" Furthermore, his close friends and followers who agree with his way of living also testify to Socrates's success in achieving his goal. Contrasted to Socrates's relatively gradual, inwardly approach to effect change, Jeremiah's approach is abrupt and harsh, threatening the onset of disaster if Israelites do not obey God's will. Jeremiah's message was poorly received and the reason for this is twofold. First, Jeremiah is disconnected from the society he criticizes because of his divine appointment; thus, he lacks the understanding of the commoners that Socrates possesses. Second, Jeremiah's prophecy foretells an undesirable future and is delivered in a condescending manner that can provoke anger in others.
Caesar loved Antony as a good friend, which leaves Antony unsure of his real nature. He does not know whether to believe Brutus' claims of his ambition or not. In conclusion, Shakespeare used pathos and logos to contrast both Brutus and Antony's speeches concerning Caesars life and death. Brutus uses an appeal to logic to explain how corrupt Caesar was and power hungry.
Brutus has enforced in the plebeians that Caesar claims to not have potential for Rome, and therefore Anthony says ¨The good is oft interred with their bones¨. Anthony tries to convey to their emotions that if they listen to Brutus that they're wrong, and nobody wants to know that they're wrong. Anthony knows Caesar, and tries to tell the Plebeians he had a purpose that deserved to live on. His claim in the line destroys Brutus´s remark that Caesar lacks the potential to continue for
Regarding these ideals, it is necessary to analyze Krishna’s actions, Socrates’ daimonion’s actions, and the similarities and differences between the two. A few similarities can be gleaned from these two things, the advice and the daimonion. For example, they are both out of the body. Krishna comes to Arjuna, to contact him and to speak with him directly.
This is a dialog between Socrates and Euthyphro. Euthyphro is at court ready to charge his father with murdering his own slave. Socrates questions the intensions behind Euthyphro’s actions. It seems impious to go against his father, but it also seems pious to go against evil and wicked actions. At first Euthyphro thinks he knows what piety is and what it means to be holy: he thinks that piety is what the gods like, and impiety is what the gods don’t like.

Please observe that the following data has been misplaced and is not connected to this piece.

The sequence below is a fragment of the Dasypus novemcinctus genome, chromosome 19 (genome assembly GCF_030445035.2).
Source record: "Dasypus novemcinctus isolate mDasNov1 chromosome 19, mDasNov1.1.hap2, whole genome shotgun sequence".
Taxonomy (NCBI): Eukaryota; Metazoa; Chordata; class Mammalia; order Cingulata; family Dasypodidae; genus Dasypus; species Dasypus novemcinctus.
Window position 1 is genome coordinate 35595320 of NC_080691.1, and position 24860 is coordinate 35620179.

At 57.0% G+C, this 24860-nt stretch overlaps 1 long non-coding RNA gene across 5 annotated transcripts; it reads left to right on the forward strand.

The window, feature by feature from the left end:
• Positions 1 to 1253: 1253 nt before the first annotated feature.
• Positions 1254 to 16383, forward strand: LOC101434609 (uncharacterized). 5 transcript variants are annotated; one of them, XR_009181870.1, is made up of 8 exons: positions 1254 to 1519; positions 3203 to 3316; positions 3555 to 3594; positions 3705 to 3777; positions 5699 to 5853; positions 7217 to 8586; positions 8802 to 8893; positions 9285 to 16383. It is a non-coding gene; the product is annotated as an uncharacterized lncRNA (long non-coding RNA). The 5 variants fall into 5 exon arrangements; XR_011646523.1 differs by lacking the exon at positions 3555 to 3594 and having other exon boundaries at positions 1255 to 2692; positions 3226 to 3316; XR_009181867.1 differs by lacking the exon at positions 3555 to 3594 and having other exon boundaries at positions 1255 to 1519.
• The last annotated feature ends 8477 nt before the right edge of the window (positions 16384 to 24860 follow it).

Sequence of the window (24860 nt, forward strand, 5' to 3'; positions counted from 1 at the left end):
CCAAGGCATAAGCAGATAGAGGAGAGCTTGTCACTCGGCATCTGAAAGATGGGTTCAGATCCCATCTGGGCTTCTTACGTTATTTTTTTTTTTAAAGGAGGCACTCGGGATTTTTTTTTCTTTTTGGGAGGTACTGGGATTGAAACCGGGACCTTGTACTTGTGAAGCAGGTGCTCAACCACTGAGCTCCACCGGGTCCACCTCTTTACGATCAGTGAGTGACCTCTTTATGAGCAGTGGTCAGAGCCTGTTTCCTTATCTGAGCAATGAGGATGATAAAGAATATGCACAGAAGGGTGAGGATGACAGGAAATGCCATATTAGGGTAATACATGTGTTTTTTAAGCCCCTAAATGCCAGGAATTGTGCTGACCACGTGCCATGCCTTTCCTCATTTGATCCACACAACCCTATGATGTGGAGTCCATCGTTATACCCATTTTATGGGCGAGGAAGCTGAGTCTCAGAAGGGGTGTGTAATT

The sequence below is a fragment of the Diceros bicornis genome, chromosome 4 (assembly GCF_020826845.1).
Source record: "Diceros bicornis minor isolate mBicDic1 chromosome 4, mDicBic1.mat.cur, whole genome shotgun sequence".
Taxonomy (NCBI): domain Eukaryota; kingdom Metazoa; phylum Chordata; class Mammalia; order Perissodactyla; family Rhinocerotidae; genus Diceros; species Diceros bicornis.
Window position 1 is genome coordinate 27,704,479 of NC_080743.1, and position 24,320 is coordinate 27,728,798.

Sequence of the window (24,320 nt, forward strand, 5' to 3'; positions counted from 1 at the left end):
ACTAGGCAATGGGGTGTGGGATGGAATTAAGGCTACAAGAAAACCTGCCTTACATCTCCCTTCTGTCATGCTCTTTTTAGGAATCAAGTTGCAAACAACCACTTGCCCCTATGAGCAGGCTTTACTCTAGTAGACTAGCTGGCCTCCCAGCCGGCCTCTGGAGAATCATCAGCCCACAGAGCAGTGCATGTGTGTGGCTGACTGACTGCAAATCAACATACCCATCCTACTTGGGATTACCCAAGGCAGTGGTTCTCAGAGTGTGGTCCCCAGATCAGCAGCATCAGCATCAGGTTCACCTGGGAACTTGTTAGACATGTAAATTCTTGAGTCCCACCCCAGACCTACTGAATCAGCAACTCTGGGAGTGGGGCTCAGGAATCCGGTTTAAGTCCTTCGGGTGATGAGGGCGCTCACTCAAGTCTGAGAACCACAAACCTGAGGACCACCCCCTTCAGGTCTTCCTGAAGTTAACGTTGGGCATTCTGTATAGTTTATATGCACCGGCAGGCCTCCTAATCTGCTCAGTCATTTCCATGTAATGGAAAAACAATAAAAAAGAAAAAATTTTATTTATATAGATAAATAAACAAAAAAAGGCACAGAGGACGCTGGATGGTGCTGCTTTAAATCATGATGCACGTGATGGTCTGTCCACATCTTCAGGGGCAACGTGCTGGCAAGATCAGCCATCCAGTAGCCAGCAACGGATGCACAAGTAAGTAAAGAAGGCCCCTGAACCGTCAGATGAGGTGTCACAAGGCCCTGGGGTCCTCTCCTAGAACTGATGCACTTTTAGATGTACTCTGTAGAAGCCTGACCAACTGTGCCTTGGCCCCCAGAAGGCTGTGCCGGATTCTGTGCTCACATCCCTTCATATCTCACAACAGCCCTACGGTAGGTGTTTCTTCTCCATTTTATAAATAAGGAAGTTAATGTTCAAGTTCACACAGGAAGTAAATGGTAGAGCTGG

Was Socrates right to say he would stay in Athens no matter the consequences, or should he have fled Athens to avoid death? Socrates was right to say he would stay in Athens no matter what because first, he believed he was sent to Athens or “placed in Athens” for a specific reason and he also believed that even though the Athenians found him as a threat and annoying, he believed that it helped them. Socrates was right to say he would stay in Athens no matter what the consequences were because he believed that he was placed or in Athens for a reason. This quote from “The Apology” is an example to prove that he was placed in Athens for a reason. “Because if I tell you that doing that would mean disobeying the god, and so I can’t keep quiet,
Anish Yonjan Philosophy 1301-73426 Prof. Marcos Arandia Feb. 19, 2017 Explain and evaluate Socrates' claim in the Apology that "the unexamined life is not worth living for a human being," and briefly analyze and discuss the particular method he uses to discover the truth (i.e., dialectics or the Socratic Method), using at least two examples from Plato's Euthyphro and/or Apology. Do you agree that a human being cannot live a fully satisfying life if he or she remains ignorant, like the slavish prisoners in Plato's cave? Why or why not? In the Plato’s Apology, Socrates claims that the “unexamined life is not worth living for a human being”.
CLAS 1110 Second Paper Assignment JoAnn Luhrs Spring 2017 Socrates was viewed by many people in Athens as insane. Two writers dedicated their plays to share their opinions about Socrates with an audience. Aristophane wrote a play called Clouds and another writer, Plato wrote a play called Apology. Both plays made fun of Socrates belief system and character. Aristophanes wrote how Socrates theories were ridiculous and Plato made Socrates to disagree with Athenians opinion about him.